Travis - I agree with the approach and think this is something that absolutely needs to be looked at from an ROI perspective. That said, I think there's an oversimplification that often creeps into these analyses. Mainly - not all college degrees are the same. Someone who is either financially motivated or financially savvy (and certainly someone rationally comparing NPVs of college vs. no college would fit this mold) has the ability to choose a field of study with higher salaries and better employment prospects. (e.g. engineering, medicine, law, accounting, business, etc.) For someone inclined towards one of those professions and with the ability to succeed in one of those academic programs, I'd bet that education is a no-brainer. The problem is that the math gets dragged down by less marketable majors (most of the liberal arts, for example) which cost about the same to study but deliver much less in salary prospects at the other end. For example - 2009 Labor Dept stats for BS Engineers range from an average starting salary of $52,000 for a Civil Engineer at the low end up to $83,000 for Petroleum Engineer. The spread between getting out of school with a starting salary of $51k (in your analysis) vs. $83k completely obliterates the conclusion.

  • Report this Comment On March 18, 2012, at 1:05 PM, StefanStackhouse wrote:

    Excapt for those few very bright students who can really benefit from four+ years at an elite institution, most families need to be thinking about keeping the cost of higher education as low as possible. There are multiple options available, including:

    * AP courses while still in high school;

    *The local community college to get most of their general education requirements out of the way (while saving money by still living at home, and with flexible course schedules that might make it possible to work part time);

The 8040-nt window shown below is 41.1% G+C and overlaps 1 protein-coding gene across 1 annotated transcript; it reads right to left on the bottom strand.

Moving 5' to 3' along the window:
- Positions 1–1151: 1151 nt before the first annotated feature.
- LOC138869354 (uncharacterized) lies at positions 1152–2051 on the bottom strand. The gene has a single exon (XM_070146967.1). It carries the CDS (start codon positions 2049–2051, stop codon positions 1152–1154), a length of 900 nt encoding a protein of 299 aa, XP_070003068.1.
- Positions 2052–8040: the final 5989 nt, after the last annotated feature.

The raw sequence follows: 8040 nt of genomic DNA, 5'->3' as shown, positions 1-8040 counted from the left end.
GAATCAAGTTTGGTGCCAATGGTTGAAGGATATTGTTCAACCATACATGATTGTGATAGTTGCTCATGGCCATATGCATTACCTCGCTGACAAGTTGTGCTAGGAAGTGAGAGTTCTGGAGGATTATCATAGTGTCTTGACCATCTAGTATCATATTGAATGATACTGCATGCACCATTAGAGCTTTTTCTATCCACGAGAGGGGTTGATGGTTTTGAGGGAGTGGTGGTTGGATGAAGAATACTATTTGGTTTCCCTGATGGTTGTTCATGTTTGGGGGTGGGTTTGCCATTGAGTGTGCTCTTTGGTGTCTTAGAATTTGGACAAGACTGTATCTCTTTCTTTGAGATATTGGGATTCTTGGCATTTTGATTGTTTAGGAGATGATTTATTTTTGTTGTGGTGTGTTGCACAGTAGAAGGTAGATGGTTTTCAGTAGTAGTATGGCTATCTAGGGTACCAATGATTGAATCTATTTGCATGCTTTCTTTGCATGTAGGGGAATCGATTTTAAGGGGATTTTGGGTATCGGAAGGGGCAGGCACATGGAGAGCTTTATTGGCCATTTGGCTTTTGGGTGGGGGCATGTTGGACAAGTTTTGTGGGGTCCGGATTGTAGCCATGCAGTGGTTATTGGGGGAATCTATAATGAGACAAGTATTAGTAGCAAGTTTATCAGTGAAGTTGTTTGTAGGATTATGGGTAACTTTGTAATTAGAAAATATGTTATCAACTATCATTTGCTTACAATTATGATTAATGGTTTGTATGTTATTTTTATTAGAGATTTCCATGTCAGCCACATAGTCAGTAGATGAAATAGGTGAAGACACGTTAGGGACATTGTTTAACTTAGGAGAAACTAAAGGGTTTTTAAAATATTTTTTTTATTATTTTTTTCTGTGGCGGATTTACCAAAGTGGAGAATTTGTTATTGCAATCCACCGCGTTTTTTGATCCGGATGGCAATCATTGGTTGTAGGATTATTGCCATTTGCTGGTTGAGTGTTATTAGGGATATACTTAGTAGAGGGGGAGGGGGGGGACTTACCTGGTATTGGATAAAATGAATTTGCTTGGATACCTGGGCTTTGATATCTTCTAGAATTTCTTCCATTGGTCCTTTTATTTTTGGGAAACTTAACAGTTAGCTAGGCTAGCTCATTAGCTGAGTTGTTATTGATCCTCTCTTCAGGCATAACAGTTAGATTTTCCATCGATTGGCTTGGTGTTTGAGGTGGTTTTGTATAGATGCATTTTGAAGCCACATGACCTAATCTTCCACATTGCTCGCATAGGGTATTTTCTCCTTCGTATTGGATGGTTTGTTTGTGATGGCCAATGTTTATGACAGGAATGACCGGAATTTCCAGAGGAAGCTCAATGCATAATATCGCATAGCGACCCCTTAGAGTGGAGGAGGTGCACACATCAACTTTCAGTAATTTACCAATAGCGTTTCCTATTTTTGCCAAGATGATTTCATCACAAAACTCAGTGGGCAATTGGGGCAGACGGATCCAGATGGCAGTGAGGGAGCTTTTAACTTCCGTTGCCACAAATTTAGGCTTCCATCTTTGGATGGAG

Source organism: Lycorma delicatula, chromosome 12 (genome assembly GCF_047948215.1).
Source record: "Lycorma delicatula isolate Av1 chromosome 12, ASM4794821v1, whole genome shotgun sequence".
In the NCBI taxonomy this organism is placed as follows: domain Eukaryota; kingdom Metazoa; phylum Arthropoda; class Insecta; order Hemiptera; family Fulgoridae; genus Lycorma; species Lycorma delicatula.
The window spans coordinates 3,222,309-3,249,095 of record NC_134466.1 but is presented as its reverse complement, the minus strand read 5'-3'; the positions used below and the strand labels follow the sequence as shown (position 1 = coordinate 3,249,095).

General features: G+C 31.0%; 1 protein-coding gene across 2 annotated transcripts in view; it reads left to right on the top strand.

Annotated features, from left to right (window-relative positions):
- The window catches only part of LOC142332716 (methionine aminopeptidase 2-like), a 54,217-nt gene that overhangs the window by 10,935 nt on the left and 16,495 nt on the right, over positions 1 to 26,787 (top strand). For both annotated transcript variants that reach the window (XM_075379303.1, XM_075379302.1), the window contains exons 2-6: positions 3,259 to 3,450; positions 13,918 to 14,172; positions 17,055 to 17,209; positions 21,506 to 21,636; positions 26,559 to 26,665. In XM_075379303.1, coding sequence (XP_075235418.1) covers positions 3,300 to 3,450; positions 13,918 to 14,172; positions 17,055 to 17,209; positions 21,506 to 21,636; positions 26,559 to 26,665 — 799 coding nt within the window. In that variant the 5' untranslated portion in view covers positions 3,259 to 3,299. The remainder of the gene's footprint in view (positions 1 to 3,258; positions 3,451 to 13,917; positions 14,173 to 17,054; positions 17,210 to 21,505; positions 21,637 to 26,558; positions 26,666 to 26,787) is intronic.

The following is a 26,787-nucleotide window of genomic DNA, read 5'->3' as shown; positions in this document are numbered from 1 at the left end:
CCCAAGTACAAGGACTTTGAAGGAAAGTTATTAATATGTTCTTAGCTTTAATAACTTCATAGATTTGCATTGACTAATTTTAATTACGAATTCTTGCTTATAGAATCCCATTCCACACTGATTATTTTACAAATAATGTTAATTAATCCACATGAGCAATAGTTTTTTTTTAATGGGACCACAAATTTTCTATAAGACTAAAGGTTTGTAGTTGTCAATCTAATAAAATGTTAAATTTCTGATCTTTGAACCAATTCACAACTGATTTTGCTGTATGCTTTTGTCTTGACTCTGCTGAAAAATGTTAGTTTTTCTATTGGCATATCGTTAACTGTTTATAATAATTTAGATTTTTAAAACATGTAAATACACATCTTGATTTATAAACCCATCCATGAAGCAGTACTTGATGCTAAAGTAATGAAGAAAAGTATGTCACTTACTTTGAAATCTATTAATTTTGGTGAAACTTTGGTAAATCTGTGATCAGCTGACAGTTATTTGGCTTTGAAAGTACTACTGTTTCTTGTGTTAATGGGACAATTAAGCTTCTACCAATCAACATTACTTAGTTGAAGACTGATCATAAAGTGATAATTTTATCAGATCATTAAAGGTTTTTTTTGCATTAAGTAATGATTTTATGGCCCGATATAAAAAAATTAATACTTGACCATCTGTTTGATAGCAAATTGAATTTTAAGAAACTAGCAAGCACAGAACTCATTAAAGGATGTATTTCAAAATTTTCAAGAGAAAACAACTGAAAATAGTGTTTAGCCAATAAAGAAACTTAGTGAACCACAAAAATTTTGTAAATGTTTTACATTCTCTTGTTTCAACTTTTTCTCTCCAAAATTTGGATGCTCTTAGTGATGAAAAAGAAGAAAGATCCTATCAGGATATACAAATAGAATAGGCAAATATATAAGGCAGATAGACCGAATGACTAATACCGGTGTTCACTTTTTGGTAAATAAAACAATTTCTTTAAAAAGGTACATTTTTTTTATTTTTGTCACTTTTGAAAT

*Credit by examination;

    *Online courses (look for individual courses from accredited institutions rather than entire programs);

    *Completion of upper-level coursework at the nearest campus of a public university, commuting from home if cost-effective;

    *Buckling down, ignoring the distractions, and plowing through in seven or six semesters instead of eight.

    Students applying most of these strategies should be able to complete a four-year degree for far less than that $56K+ ($14K+ x 4) indicated in the article - maybe even for as little as half of that amount, or even less. That would definitely improve the ROI, and might even make it possible for a lot of families to swing it without resort to much or any student loans, especially if the parents were good about putting savings consistently into a 529 plan.

    A couple more things: what the student studies does matter. Be cautious about a major that is going to require commitment to grad school in order to have any chance of landing any decent job opportunities at all. It might be worth eventually going back to grad school, but you want to have the option of going directly to work after getting your bachelor's degree if your situation requires it. Obviously, some majors are more employable than others. I would also recommend that students look for opportunities to fill their intellectual tool box with practical skills, including things that may not be part of the minimum requirements for their major, but that might come in handy some day, especially if they find themselves needing to change careers some day. Strengthen your writing and verbal communications skills, learn a foreign language, master as much math as you can, become facile with computers, learn a little accounting, etc. You never know when these things may come in handy.